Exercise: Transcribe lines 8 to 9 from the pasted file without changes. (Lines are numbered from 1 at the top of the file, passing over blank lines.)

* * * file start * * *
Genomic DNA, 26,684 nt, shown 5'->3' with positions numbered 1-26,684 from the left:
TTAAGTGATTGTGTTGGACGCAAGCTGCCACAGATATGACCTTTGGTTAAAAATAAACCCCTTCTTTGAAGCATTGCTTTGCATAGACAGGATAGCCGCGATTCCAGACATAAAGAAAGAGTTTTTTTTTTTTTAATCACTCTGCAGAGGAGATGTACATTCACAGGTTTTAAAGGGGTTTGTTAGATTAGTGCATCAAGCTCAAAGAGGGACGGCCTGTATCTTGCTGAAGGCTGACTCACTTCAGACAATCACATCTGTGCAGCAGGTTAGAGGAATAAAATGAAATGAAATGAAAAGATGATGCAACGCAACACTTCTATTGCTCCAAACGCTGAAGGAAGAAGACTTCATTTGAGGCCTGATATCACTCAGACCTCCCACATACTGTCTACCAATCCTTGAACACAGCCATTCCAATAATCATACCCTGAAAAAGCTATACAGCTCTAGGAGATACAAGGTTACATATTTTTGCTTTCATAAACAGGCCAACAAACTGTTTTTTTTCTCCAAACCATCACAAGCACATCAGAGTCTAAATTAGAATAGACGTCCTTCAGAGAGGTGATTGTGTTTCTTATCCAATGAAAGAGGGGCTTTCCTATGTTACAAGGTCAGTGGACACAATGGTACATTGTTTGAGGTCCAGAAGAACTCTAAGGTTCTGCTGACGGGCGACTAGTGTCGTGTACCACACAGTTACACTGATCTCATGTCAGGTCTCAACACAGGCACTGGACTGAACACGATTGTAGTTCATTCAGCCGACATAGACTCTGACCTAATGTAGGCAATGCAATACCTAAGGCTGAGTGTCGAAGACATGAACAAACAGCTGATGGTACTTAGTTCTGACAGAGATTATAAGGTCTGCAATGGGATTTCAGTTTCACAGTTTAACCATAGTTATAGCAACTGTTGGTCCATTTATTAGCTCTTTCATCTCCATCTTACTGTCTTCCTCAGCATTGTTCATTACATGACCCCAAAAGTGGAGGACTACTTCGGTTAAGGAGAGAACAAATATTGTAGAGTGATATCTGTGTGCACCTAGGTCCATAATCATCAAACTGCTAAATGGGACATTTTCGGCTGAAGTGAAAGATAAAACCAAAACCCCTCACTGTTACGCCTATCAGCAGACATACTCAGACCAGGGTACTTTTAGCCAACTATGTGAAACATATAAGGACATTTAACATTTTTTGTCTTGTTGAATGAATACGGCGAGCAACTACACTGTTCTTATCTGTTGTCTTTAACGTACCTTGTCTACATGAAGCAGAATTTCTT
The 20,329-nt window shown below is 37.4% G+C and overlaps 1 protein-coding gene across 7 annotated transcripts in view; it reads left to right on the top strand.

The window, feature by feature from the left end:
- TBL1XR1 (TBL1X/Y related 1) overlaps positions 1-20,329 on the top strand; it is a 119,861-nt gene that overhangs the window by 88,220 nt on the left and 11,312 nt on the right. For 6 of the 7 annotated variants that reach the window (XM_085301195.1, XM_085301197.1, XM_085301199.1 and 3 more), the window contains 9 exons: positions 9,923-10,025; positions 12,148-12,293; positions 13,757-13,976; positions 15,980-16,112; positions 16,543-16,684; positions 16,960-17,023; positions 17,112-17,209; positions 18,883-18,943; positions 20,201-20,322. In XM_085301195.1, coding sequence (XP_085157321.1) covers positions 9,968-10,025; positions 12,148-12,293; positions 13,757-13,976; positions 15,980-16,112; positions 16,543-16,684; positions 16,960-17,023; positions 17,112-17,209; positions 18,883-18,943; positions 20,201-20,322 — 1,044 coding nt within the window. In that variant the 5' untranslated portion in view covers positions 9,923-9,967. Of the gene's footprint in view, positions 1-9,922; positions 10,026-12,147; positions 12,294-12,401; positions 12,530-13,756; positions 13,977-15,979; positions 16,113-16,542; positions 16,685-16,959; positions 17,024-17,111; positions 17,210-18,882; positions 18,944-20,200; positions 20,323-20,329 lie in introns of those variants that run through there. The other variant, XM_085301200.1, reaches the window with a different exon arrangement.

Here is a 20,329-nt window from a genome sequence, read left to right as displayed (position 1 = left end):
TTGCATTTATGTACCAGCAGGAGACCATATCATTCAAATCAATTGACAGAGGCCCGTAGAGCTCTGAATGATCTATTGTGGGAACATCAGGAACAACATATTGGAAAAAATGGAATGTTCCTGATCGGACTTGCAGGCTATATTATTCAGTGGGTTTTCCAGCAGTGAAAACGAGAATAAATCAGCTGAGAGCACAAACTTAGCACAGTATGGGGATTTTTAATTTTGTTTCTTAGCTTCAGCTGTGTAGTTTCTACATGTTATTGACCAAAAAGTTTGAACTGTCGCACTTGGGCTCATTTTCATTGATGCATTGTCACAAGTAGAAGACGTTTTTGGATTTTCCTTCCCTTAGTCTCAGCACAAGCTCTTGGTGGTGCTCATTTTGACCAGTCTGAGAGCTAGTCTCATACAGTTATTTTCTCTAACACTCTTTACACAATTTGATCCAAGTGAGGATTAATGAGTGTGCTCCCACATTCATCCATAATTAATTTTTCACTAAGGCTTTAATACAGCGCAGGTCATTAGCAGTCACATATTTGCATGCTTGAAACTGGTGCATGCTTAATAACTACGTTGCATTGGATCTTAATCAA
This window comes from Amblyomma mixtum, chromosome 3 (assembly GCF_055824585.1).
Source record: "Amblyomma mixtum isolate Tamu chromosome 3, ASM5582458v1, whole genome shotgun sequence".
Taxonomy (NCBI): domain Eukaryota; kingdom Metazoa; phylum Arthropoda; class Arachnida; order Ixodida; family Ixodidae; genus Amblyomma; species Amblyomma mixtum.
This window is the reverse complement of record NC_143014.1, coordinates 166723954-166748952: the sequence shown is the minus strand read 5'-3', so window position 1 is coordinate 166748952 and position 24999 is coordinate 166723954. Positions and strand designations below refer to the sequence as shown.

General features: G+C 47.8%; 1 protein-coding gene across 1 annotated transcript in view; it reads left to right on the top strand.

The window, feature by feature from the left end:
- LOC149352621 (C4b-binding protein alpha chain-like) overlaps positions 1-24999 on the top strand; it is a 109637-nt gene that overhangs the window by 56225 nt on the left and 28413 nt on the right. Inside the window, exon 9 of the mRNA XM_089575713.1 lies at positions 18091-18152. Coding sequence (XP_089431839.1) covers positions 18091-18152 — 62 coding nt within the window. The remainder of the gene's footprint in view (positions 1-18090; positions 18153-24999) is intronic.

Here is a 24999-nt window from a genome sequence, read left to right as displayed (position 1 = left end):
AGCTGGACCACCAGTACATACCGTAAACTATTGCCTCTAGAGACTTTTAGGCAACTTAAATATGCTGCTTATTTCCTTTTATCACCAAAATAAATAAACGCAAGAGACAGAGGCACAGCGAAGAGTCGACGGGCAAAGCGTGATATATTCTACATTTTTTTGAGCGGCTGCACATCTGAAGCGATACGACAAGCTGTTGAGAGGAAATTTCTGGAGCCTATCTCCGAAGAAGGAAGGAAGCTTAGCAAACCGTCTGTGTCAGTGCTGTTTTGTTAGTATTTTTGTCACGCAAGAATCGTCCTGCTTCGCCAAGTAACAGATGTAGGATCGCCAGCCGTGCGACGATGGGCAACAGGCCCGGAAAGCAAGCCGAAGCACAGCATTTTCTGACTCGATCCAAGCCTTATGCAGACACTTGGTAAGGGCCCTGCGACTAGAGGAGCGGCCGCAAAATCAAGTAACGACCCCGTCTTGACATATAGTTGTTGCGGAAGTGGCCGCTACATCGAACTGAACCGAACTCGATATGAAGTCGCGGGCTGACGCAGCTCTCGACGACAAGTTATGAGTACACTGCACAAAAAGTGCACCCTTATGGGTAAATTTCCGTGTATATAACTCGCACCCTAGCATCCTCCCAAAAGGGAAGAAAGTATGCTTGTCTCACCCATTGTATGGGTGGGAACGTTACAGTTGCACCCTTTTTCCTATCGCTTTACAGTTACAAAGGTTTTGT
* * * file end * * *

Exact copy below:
This window comes from Amblyomma mixtum, chromosome 3 (assembly GCF_055824585.1).
Source record: "Amblyomma mixtum isolate Tamu chromosome 3, ASM5582458v1, whole genome shotgun sequence".